MARC CHAGALL - AUTOGRAPH LETTER SIGNED 04/08/1932 - HFSID 82284
MARC CHAGALL Chagal handwrote, signed and dated this untranslated letter in 1832 Autograph letter signed "Marc Chagall". 1 page, 5½x8¼. April 8, 1932. In French, untranslated. Begins "Dear Sir, Herewith a drawing....
Sale Price $1,360.00
Chagal handwrote, signed and dated this untranslated letter in 1832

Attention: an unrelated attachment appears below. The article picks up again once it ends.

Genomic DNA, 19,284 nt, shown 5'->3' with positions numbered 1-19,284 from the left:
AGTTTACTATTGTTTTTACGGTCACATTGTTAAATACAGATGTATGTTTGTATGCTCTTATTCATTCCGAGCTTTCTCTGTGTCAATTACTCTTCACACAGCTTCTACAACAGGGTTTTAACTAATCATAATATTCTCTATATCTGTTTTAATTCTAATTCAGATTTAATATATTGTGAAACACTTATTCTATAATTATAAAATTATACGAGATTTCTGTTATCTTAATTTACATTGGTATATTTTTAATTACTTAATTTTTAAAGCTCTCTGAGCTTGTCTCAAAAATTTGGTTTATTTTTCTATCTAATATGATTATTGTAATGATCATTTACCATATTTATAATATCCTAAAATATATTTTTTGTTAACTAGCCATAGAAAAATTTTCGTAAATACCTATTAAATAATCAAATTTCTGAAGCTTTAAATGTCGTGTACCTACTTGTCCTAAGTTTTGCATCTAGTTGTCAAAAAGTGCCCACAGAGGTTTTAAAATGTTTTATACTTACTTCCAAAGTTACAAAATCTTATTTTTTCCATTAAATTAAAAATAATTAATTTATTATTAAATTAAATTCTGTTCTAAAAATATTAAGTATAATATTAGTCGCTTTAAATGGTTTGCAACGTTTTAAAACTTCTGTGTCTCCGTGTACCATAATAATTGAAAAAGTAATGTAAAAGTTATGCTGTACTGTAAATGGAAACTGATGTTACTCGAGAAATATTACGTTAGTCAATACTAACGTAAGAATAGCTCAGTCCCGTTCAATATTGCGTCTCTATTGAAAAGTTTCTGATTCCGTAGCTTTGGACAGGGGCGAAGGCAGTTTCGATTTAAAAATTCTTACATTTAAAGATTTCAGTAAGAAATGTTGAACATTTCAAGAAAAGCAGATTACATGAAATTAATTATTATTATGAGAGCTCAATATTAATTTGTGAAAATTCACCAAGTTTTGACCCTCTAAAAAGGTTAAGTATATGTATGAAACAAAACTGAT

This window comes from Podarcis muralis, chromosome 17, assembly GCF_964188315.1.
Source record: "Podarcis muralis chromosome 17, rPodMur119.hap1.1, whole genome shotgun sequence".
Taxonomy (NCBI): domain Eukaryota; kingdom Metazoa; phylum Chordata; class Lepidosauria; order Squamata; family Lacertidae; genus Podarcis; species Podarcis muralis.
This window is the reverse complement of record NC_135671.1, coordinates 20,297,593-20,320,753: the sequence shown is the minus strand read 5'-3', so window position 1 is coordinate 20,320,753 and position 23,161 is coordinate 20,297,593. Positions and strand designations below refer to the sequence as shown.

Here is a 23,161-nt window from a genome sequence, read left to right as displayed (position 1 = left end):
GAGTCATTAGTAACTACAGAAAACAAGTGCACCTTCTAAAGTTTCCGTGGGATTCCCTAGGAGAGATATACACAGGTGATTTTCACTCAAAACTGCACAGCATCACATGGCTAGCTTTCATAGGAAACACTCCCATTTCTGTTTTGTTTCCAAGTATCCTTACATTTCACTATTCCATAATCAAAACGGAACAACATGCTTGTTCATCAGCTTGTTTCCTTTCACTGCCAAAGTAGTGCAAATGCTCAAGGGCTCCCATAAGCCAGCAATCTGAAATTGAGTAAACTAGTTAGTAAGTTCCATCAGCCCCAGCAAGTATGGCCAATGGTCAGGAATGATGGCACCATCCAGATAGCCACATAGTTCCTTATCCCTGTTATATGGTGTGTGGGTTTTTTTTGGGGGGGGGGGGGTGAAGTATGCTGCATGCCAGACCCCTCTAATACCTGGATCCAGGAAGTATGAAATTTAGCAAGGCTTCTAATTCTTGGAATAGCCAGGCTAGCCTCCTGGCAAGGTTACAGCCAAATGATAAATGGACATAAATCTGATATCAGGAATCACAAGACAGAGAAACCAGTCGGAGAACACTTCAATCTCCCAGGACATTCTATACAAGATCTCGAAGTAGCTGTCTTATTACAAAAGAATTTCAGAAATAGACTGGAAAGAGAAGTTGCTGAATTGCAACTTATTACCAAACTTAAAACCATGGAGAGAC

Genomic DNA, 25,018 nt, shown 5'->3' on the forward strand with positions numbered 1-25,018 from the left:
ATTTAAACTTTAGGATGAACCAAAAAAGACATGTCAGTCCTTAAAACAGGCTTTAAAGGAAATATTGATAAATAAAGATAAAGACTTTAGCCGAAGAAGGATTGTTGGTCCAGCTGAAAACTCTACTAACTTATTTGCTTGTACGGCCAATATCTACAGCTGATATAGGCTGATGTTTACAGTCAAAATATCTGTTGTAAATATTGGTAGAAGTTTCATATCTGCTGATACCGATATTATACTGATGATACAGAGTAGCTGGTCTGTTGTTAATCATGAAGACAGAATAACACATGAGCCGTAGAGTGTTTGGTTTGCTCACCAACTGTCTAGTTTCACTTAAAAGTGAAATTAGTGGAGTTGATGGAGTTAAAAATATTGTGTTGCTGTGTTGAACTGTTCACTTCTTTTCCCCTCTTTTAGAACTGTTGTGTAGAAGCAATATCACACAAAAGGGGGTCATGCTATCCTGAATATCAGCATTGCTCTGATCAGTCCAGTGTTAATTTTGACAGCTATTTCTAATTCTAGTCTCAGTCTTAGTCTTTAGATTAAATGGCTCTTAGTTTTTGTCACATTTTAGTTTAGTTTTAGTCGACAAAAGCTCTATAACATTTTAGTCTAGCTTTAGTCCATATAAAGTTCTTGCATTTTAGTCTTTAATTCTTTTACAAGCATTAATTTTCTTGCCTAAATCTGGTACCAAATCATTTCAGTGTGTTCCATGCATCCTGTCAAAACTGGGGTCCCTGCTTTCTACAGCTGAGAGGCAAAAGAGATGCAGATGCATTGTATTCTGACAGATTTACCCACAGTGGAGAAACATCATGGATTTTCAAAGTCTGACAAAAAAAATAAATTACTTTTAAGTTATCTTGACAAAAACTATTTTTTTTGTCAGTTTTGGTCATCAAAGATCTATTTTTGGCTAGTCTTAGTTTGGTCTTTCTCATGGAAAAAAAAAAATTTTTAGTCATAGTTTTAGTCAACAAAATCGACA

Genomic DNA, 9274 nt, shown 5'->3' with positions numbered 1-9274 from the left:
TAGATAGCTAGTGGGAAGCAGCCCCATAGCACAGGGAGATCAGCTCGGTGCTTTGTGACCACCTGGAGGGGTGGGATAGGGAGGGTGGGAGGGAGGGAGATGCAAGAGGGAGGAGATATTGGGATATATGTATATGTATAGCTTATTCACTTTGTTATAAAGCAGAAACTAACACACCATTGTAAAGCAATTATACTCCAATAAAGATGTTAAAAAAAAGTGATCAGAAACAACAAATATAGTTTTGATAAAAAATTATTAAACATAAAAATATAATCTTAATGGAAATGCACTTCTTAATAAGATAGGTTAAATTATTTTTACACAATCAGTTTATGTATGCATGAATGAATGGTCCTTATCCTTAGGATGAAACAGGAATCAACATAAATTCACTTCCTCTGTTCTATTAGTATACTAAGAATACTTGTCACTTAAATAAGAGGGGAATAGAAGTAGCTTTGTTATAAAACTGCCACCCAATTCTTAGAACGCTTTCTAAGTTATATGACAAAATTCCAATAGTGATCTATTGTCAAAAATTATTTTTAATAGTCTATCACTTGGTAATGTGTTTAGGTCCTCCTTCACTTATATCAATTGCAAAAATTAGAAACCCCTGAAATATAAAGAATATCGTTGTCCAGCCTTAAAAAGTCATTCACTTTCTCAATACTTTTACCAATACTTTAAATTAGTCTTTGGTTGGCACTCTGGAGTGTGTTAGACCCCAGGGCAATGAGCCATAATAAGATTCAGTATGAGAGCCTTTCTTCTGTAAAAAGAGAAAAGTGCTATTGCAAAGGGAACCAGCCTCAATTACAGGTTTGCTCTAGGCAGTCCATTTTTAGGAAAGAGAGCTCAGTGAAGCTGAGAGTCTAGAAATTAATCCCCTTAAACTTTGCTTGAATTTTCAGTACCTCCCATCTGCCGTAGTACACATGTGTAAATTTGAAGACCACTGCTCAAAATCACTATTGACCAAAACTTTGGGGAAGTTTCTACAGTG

Autograph letter signed "Marc Chagall". 1 page, 5½x8¼. April 8, 1932. In French, untranslated. Begins "Dear Sir, Herewith a drawing...." Chagall (1887-1985, born in Vitebsk, Byelorussia) was an influential French painter and artist. The oldest of nine brothers, he was taught the Jewish religion and attended a Jewish elementary school until he was nine years old. Thereafter he studied at a school of painting in Vitebsk and later attended art school in St. Petersburg and then in 1910 moved to Paris. There he continued his studies, incorporating the Cubist multiple points of view and geometrical shapes into his compositions. In 1911 he painted I and the Village and in 1912 Self-portrait With Seven Fingers. Chagall's career continued with his participation in exhibitions in Moscow and Paris. In 1914 he had his first one-man show at the gallery Der Sturm in Berlin. It was in that same year that he returned to his hometown Vitebsk to marry Bella Rosenberg. The married couple then moved to St. Petersburg. From there he sent 40 paintings to an art show in Moscow which took place in 1915. He continued to live in Russia, sometimes in Moscow and sometimes in Vitebsk, but finally left Russia in 1922 and settled in Paris. From there he continued his constant moving, first to Palestine (now, Israel) and in 1931 to the Netherlands. In 1931, Chagall published, in a French adaptation, My Life, which he had written earlier in Russian. His reputation as a modern master was confirmed by a large retrospective exhibition in 1933 at the Kunsthalle, Basel, Switzerland. In 1932, Chagall moved to Spain, in 1934 to Poland, in 1935, Italy, and then to Germany in 1937, which he left in 1941 to settle in the United States. After World War II, Chagall returned to France and lived in St. Paul de Vence. Between 1952 and 1966 Chagall painted a cycle of pictures called Biblical Message. These pictures are today found in a museum in Nice, France. They illustrate such biblical stories as Jacob's Dream, Adam and Eve Expelled from Paradise, and Abraham and the Three Angels. In 1964, Chagall decorated the ceiling of the Paris Opera and in 1965 he painted the murals for the Metropolitan Opera in New York. He also painted in stained glass, designing windows in a cathedral in Metz and in Hadassah Hebrew University Medical Center in Jerusalem. Thereafter, he also painted stained glass windows for the Cathedral at Reims and for the Saint Etienne church at Mainz. Lightly toned and creased. Left and bottom edge are slightly irregular. Otherwise in fine condition.
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